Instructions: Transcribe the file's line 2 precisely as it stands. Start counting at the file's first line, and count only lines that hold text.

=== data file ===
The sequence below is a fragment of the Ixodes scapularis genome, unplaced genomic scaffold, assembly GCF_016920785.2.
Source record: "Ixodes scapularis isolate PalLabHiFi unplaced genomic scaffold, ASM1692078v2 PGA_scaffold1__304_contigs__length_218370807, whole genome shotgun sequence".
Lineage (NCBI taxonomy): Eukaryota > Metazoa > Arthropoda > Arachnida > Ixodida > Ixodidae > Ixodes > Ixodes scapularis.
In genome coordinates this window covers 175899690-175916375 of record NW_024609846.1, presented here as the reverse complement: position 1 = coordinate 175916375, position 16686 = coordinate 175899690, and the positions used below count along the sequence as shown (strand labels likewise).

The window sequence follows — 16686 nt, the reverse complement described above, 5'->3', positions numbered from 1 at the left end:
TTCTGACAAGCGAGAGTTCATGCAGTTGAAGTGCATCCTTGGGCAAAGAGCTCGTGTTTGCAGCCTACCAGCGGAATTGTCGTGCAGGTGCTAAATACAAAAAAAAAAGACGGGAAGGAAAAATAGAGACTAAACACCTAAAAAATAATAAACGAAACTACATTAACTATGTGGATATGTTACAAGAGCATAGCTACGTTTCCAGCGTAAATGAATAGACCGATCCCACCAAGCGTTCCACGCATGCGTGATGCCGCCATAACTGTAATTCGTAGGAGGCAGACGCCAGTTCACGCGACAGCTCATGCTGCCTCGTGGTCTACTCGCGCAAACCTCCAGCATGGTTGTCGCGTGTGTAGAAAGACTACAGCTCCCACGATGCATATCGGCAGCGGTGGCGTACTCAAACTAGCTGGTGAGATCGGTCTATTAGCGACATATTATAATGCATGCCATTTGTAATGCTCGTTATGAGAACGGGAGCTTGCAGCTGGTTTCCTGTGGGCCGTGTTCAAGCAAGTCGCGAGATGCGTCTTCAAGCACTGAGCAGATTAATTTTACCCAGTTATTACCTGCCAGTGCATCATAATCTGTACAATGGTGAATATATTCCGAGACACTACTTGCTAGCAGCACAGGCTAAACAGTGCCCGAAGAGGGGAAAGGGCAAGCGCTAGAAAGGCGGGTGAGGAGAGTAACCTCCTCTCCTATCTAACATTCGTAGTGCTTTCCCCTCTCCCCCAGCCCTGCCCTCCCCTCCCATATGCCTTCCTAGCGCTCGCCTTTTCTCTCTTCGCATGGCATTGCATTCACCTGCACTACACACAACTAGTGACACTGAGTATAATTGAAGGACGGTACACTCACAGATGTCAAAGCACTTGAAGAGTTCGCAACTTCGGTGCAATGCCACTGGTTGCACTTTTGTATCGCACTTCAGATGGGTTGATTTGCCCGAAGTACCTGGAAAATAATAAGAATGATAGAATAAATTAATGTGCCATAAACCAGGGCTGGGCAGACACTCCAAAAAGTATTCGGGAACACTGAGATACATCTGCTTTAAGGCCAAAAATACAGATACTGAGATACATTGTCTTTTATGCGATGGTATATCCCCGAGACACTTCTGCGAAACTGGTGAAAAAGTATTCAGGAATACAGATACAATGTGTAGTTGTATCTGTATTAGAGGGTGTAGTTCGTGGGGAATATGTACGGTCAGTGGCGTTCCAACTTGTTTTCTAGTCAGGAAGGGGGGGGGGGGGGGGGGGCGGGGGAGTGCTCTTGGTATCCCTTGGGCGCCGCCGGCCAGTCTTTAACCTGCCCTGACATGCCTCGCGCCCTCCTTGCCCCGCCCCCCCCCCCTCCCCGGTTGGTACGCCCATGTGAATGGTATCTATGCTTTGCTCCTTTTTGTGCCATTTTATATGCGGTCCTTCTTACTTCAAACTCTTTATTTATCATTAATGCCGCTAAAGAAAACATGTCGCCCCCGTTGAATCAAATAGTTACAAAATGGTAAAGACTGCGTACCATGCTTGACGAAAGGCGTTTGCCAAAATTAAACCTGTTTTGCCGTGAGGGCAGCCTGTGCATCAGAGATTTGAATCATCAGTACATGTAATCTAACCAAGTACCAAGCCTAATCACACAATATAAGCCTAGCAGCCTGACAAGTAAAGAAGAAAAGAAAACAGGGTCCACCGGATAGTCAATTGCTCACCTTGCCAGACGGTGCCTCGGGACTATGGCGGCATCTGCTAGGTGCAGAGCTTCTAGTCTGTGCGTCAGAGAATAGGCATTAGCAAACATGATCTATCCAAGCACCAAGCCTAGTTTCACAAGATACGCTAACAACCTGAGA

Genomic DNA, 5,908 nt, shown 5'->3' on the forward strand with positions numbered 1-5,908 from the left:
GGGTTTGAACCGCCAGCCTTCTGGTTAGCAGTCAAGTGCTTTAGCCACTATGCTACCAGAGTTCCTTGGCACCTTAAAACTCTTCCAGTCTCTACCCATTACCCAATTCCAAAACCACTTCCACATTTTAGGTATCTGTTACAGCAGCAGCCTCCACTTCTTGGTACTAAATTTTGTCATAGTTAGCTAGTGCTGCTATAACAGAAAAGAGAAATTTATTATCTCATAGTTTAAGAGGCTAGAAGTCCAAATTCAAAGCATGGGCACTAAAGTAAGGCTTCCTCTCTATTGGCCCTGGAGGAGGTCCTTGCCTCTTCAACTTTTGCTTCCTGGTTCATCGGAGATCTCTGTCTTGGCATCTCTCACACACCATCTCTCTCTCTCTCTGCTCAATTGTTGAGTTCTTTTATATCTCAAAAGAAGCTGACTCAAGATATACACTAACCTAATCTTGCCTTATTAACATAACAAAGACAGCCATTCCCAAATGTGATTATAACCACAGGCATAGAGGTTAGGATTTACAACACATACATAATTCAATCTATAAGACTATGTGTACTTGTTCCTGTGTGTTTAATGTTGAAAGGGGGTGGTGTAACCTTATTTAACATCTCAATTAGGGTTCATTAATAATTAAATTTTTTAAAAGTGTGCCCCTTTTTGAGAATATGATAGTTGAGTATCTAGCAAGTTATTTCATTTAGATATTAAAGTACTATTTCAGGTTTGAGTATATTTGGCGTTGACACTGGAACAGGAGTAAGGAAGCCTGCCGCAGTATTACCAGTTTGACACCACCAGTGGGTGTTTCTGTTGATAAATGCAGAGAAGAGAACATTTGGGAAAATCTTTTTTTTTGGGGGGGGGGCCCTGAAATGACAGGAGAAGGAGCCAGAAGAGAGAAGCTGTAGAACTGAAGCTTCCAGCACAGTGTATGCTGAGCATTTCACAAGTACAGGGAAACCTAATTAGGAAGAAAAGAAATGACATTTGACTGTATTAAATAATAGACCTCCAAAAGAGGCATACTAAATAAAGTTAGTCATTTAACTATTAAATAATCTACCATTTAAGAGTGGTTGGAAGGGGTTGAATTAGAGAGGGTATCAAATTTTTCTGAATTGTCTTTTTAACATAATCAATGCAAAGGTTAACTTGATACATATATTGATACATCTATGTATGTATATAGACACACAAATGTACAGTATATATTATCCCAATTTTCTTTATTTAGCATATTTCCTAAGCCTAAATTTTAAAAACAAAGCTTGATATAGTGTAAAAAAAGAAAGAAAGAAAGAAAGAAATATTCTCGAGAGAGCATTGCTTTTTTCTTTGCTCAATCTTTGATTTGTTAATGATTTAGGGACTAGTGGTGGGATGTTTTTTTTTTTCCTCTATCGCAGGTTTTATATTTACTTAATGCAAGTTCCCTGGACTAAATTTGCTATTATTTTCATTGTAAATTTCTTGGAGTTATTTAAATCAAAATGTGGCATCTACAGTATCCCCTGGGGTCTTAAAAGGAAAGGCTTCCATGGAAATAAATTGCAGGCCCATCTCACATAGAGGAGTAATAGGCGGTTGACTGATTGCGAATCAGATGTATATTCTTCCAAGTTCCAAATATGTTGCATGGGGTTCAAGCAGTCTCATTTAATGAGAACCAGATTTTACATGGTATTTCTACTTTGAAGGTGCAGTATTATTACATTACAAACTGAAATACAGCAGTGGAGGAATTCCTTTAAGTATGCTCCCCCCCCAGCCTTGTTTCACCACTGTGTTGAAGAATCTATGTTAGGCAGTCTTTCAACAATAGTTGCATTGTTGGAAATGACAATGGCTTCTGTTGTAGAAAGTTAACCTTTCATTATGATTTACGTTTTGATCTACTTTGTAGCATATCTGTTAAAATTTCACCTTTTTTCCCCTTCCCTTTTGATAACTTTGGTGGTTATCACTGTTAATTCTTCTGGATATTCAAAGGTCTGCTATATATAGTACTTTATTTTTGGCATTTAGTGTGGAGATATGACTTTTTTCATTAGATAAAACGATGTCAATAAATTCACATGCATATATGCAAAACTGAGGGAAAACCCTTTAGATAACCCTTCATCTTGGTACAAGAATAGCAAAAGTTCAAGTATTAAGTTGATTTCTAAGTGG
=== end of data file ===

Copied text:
Source record: "Ixodes scapularis isolate PalLabHiFi unplaced genomic scaffold, ASM1692078v2 PGA_scaffold1__304_contigs__length_218370807, whole genome shotgun sequence".